Given the popularity of disaster films in the ’70s, it was inevitable that some enterprising producer would make a movie about the apocalypse, and it was probably just as inevitable that the resulting film would be awful. Produced by grade-Z horror/sci-fi purveyor Charles Band, End of the World contains so many colorful elements that it should be a crap-cinema jamboree—the plot involves conspiracies, natural disasters, religion, and space aliens. Yet Band clearly held the purses strings tightly closed throughout production, so what viewers actually see are lots of interminable scenes featuring people talking about interesting things that are happening elsewhere. The opening scene includes a few weak pyrotechnic effects, and the finale showcases tacky sci-fi transportation effects that wouldn’t have passed muster on an episode of Star Trek. In between is an ocean of nothing. The plot, such as it is, concerns NASA scientist Andrew Boran (Kirk Scott), who detects weird signals beaming from somewhere on Earth into outer space. Meanwhile, news reports indicate a surge in natural disasters. Andrew and his wife, Sylvia (Sue Lyon), track the signal to a remote convent. Soon, Andrew and Sylvia discover that a priest named Father Pergado (Christopher Lee) is actually an alien in human disguise, and that he’s been sent to annihilate Earth lest the “disease” of humankind spread throughout the universe. All of the actors in the film (including the aforementioned plus big-screen veterans Lew Ayres, Macdonald Carey, and Dean Jagger) look bored, which is understandable, and not even the persistent bleeps and bloops of the tacky electronic score are enough to enliven the lethargic footage. Worst of all, End of the World isn’t so aggressively stupid that it achieves camp value. Instead, it’s just lazily stupid, raising the unanswerable question of why Band and his people bothered to waste time making this drivel.

End of the World: SQUARE

Tuesday, February 24, 2015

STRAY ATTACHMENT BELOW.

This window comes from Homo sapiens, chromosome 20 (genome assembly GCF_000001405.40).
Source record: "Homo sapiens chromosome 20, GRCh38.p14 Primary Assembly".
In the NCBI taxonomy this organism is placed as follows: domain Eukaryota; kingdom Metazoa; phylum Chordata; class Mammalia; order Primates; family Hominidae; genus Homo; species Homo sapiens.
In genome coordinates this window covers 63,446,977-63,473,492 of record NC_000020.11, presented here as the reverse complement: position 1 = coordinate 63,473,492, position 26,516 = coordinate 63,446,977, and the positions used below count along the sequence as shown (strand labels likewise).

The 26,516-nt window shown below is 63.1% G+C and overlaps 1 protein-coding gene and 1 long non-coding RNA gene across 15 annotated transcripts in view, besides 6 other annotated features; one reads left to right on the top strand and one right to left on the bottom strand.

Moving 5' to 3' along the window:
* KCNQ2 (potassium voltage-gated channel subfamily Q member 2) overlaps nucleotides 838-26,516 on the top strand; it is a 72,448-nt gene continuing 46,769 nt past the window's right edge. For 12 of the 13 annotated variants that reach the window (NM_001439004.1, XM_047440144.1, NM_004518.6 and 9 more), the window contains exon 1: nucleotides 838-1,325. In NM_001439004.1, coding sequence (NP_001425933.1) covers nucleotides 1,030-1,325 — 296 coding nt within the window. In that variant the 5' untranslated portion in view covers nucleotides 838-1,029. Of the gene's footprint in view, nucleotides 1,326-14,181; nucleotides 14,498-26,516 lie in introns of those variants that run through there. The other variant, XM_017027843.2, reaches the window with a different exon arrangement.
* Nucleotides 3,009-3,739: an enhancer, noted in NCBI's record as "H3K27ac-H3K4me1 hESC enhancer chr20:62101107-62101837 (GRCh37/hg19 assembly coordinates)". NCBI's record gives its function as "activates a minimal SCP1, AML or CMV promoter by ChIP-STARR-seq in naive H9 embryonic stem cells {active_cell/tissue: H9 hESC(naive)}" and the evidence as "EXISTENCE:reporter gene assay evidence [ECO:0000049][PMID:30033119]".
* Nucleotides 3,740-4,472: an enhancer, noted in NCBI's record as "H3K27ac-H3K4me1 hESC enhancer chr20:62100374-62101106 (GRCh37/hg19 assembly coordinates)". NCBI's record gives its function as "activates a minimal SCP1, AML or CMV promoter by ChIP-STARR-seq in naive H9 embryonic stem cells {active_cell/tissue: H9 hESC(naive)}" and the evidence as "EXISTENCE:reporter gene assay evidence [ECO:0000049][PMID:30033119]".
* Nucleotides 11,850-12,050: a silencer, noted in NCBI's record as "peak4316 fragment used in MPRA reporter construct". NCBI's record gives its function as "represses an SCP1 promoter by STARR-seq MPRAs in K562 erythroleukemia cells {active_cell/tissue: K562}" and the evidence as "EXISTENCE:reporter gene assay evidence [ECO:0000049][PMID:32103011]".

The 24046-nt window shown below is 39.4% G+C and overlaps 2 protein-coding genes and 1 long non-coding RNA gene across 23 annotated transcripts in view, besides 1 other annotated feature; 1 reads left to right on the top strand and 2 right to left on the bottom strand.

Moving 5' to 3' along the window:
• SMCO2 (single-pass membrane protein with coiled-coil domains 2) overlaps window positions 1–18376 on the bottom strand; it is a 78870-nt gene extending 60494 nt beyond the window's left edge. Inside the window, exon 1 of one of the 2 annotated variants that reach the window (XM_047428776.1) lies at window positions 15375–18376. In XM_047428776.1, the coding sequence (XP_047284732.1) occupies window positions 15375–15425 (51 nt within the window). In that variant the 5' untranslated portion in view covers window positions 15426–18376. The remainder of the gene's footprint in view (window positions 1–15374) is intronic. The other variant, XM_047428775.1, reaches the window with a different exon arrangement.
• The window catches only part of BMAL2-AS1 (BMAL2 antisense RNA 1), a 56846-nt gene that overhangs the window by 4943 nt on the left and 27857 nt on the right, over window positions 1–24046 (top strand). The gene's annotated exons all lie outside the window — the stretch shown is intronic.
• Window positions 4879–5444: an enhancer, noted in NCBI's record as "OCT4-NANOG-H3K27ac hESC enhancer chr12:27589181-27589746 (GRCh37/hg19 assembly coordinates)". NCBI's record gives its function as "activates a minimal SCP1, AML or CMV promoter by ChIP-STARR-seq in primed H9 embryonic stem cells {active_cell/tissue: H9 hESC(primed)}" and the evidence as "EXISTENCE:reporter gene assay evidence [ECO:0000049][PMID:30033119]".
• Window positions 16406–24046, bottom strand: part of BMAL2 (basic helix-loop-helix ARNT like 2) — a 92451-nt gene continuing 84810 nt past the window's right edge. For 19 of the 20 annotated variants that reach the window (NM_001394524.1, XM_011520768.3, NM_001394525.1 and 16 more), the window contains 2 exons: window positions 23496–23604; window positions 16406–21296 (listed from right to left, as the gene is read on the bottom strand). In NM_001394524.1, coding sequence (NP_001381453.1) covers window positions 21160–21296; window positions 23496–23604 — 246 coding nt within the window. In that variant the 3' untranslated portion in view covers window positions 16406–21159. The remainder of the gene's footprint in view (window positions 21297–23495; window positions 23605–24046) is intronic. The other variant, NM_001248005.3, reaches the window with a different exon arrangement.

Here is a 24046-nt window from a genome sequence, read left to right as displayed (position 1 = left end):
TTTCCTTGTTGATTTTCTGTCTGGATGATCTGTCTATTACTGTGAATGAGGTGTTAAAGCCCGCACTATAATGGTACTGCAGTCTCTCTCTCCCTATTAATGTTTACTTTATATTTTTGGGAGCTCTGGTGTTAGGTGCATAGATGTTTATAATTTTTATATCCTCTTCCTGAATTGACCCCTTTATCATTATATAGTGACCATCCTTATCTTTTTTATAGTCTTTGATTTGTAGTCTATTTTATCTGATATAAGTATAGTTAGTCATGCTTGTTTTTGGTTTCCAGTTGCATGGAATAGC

Galileo (1974)

          Arguably the least compelling of the many high-minded films produced and/or distributed under the American Film Theatre banner, this dull adaptation of Bertolt Brecht’s 1943 play The Life of Galileo bombards the audience with eloquent scientific and theological debates without drawing viewers into the humanity of the story. It’s quite an accomplishment to make a bloodless film about a visionary who was persecuted as a heretic, but problems ranging from excessively arty cinematic flourishes to a overwrought leading performance consign Galileo to the realm of tedium almost from the first frames. Considering the damn thing runs 145 endless minutes, trying to find the redeeming values of Galileo is a chore, though such values do indeed exist. The film’s source material has an impressive history. After Brecht debuted his original German-language version, he collaborated with actor/director Charles Laughton on an English-language adaptation. The revered stage and film veteran Joseph Losey directed the first production of the English-language version, in 1947, and the play was revived in the 1950s before reaching the screen in 1974, again with Losey directing.
          Set in the time of the Inquisition, Galileo tells the real-life story of Galileo Galilei, a mathematician and astronomer who clashed with the Catholic Church by using telescopes to prove Copernicus’ theory that the Earth revolves around the sun, rather than the other way around. Rome persecuted Galileo because of the Catholic Church’s contention that man, made in God’s image, was the center of the universe. As Galileo unfolds, the conflict between the lead character and his religious opponents gets mired with socioeconomic issues, because Galileo needs patronage from the moneyed class in order to continue his endeavors, so the pressure to recant is powerful—even before agents of the Inquisition use torture to impose their will.